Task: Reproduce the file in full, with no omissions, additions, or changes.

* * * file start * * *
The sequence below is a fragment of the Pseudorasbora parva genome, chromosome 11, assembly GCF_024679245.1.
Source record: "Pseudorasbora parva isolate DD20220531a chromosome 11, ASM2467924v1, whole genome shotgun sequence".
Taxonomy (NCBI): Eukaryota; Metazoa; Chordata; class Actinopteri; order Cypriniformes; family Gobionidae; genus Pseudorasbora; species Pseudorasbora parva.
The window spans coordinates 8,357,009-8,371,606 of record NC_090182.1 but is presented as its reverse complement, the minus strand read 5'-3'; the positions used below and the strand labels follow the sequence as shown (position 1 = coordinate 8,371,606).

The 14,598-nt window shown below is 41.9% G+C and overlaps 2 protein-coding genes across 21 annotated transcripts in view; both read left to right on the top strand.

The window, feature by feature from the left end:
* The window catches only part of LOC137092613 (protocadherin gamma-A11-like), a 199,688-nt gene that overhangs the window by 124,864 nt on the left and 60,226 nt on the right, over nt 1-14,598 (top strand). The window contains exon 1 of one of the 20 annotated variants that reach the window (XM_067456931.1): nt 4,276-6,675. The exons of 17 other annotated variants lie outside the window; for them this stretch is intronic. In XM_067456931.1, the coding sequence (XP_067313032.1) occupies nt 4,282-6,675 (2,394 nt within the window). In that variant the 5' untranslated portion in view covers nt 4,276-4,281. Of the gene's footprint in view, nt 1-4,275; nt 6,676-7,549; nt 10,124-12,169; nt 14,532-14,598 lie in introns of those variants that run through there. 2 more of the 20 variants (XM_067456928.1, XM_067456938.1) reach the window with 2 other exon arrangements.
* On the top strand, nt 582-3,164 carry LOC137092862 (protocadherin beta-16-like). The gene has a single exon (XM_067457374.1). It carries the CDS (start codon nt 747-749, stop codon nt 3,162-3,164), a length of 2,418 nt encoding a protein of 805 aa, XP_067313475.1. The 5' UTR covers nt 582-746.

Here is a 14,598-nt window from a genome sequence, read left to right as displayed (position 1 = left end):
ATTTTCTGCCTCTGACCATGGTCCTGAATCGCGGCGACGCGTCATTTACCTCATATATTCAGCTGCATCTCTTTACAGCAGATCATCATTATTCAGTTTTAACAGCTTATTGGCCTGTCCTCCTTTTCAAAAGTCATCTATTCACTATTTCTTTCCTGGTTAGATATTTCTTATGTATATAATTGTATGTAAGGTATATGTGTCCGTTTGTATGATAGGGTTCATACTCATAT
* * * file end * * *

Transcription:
The sequence below is a fragment of the Pseudorasbora parva genome, chromosome 11, assembly GCF_024679245.1.
Source record: "Pseudorasbora parva isolate DD20220531a chromosome 11, ASM2467924v1, whole genome shotgun sequence".
Taxonomy (NCBI): Eukaryota; Metazoa; Chordata; class Actinopteri; order Cypriniformes; family Gobionidae; genus Pseudorasbora; species Pseudorasbora parva.
The window spans coordinates 8,357,009-8,371,606 of record NC_090182.1 but is presented as its reverse complement, the minus strand read 5'-3'; the positions used below and the strand labels follow the sequence as shown (position 1 = coordinate 8,371,606).

The 14,598-nt window shown below is 41.9% G+C and overlaps 2 protein-coding genes across 21 annotated transcripts in view; both read left to right on the top strand.

The window, feature by feature from the left end:
* The window catches only part of LOC137092613 (protocadherin gamma-A11-like), a 199,688-nt gene that overhangs the window by 124,864 nt on the left and 60,226 nt on the right, over nt 1-14,598 (top strand). The window contains exon 1 of one of the 20 annotated variants that reach the window (XM_067456931.1): nt 4,276-6,675. The exons of 17 other annotated variants lie outside the window; for them this stretch is intronic. In XM_067456931.1, the coding sequence (XP_067313032.1) occupies nt 4,282-6,675 (2,394 nt within the window). In that variant the 5' untranslated portion in view covers nt 4,276-4,281. Of the gene's footprint in view, nt 1-4,275; nt 6,676-7,549; nt 10,124-12,169; nt 14,532-14,598 lie in introns of those variants that run through there. 2 more of the 20 variants (XM_067456928.1, XM_067456938.1) reach the window with 2 other exon arrangements.
* On the top strand, nt 582-3,164 carry LOC137092862 (protocadherin beta-16-like). The gene has a single exon (XM_067457374.1). It carries the CDS (start codon nt 747-749, stop codon nt 3,162-3,164), a length of 2,418 nt encoding a protein of 805 aa, XP_067313475.1. The 5' UTR covers nt 582-746.

Here is a 14,598-nt window from a genome sequence, read left to right as displayed (position 1 = left end):
ATTTTCTGCCTCTGACCATGGTCCTGAATCGCGGCGACGCGTCATTTACCTCATATATTCAGCTGCATCTCTTTACAGCAGATCATCATTATTCAGTTTTAACAGCTTATTGGCCTGTCCTCCTTTTCAAAAGTCATCTATTCACTATTTCTTTCCTGGTTAGATATTTCTTATGTATATAATTGTATGTAAGGTATATGTGTCCGTTTGTATGATAGGGTTCATACTCATAT